Summer Tote

Out today--Interweave Crochet magazine summer issue. Check out my tote design, an airy lace pattern, crocheted in abaca fiber--perfect for the beach, or wherever!

 Interweave/Harper Point Photography

Find the magazines on stands, or check out the digital edition at:

Spring animals!

Here's my pattern from last spring's Love of Crochet magazine--just in time for Easter and springtime, it's still available from the magazine's store.

I promise that you will love making these so much, you'll want to make all of them!

Color Inspiration

Here's a chart (turned sideways) from The Art of Color by Johannes Itten, illustrating the relative shades and tints of the twelve hues plus gray:

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And here is my "Garden Bed" afghan, part of a collection of pieces inspired by lessons of the color masters:
 The motifs are worked in the round, joining as you go, in a worsted weight yarn. 

I'm not satisfied with the big holes between the shapes, so I'm going to try it in a dk weight yarn, which would require more motifs, but make the spaces between the motifs smaller. I do like the way the colors flow in an organic way without looking like an obvious rainbow. It looks gorgeous laid out on a bed, hence the name "Garden Bed," a little pun.

Birthday Cake at the potluck

Interweave is featuring my "zero calorie" cake for the Craft Yarn Council's potluck. Check it out!

8 Crocheted Foods for a Delicious Amigurumi Potluck

Rainbow Scarf

June was LGBTQ Pride month. Here's my rainbow scarf--better late than never.

Hot Dogs and Cool Cats; an amigurumi pattern & color lesson

Welcome to the National Crochet Month blog tour! I'm excited to share my love of crochet with you, and I'll be offering participants a free dog and cat pattern that includes a lesson in one aspect of color theory. (See end of post for details on how to get your free pattern).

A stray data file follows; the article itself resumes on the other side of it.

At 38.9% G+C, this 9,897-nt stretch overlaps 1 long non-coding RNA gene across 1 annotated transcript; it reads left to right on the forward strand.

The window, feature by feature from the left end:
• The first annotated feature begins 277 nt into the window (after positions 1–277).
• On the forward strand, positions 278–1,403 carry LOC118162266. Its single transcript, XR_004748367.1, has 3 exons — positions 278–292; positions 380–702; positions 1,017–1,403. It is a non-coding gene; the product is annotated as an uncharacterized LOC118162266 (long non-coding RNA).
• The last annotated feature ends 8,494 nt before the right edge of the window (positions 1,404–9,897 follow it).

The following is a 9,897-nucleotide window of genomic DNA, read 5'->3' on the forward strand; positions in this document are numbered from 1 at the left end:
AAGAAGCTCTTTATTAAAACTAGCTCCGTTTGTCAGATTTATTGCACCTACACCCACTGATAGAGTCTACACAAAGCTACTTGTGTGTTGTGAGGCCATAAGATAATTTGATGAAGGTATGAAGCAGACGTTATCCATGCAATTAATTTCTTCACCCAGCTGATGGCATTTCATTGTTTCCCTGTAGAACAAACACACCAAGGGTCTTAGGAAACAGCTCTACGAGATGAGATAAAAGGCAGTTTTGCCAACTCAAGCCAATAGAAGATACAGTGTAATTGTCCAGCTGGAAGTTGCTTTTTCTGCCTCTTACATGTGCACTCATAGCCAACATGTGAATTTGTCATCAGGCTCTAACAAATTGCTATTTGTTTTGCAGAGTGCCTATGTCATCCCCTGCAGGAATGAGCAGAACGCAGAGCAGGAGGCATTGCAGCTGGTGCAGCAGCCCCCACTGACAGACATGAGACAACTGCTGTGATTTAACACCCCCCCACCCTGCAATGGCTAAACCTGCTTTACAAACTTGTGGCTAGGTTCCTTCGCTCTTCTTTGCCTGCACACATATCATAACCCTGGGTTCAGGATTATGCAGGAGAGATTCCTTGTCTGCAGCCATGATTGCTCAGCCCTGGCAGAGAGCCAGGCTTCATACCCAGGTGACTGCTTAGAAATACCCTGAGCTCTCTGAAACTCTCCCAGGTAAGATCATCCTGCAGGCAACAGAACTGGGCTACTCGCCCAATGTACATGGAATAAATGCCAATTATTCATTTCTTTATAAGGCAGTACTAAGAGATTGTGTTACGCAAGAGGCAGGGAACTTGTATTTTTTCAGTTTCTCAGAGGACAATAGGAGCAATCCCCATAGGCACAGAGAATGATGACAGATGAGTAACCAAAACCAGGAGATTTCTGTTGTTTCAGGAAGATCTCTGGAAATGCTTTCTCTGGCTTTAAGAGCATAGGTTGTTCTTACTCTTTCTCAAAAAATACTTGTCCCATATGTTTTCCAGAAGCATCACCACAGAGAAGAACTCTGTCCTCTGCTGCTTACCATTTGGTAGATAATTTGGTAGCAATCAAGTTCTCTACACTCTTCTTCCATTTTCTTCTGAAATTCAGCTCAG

We've all used crayons as kids--making color choices shouldn't be so complicated! So why did a skein of yarn I bought look bluish in the store, but greenish when I got it home? What made a nice pink appear to be a muddy beige when I paired it with a bright yellow? And why does everyone ask me if I'm feeling sick when I wear that pretty peach t-shirt?

For months, I researched and studied classic color theory--which usually involves mixing paint, not choosing from an unlimited supply of already dyed yarns--and I decided to break down some of what I learned and to share it with other crocheters. By following some simple patterns, we can explore color theory and color harmony, and be more confident in our color choices.
This first lesson explores contrast in color temperature. You probably already know that blues and greens and purples are associated with water, and clouds, and distant mountains, and are considered "cool" colors.
Reds, and oranges, and yellows are associated with fire and the sun, and are considered "warm" colors. But there are times when yellow or red can be considered cool or cold--think about a stick of butter or a scoop of strawberry ice cream. And you might not think blue or green can look hot, until you see a neon sign with those colors late at night. This pattern will help you to match up colors of different temperatures that contrast in a pleasing way.

In a previous post, I show some of the steps I have been taking to explore a different aspect in color theory. This one uses crocheted flowers--I'll write up a pattern for this, too--once I finish working it out!
The pattern for the dog and cat, along with the color lesson, will be available as a free download for a limited time--from April first to May first--then it will be for sale at my Ravelry store. If you email me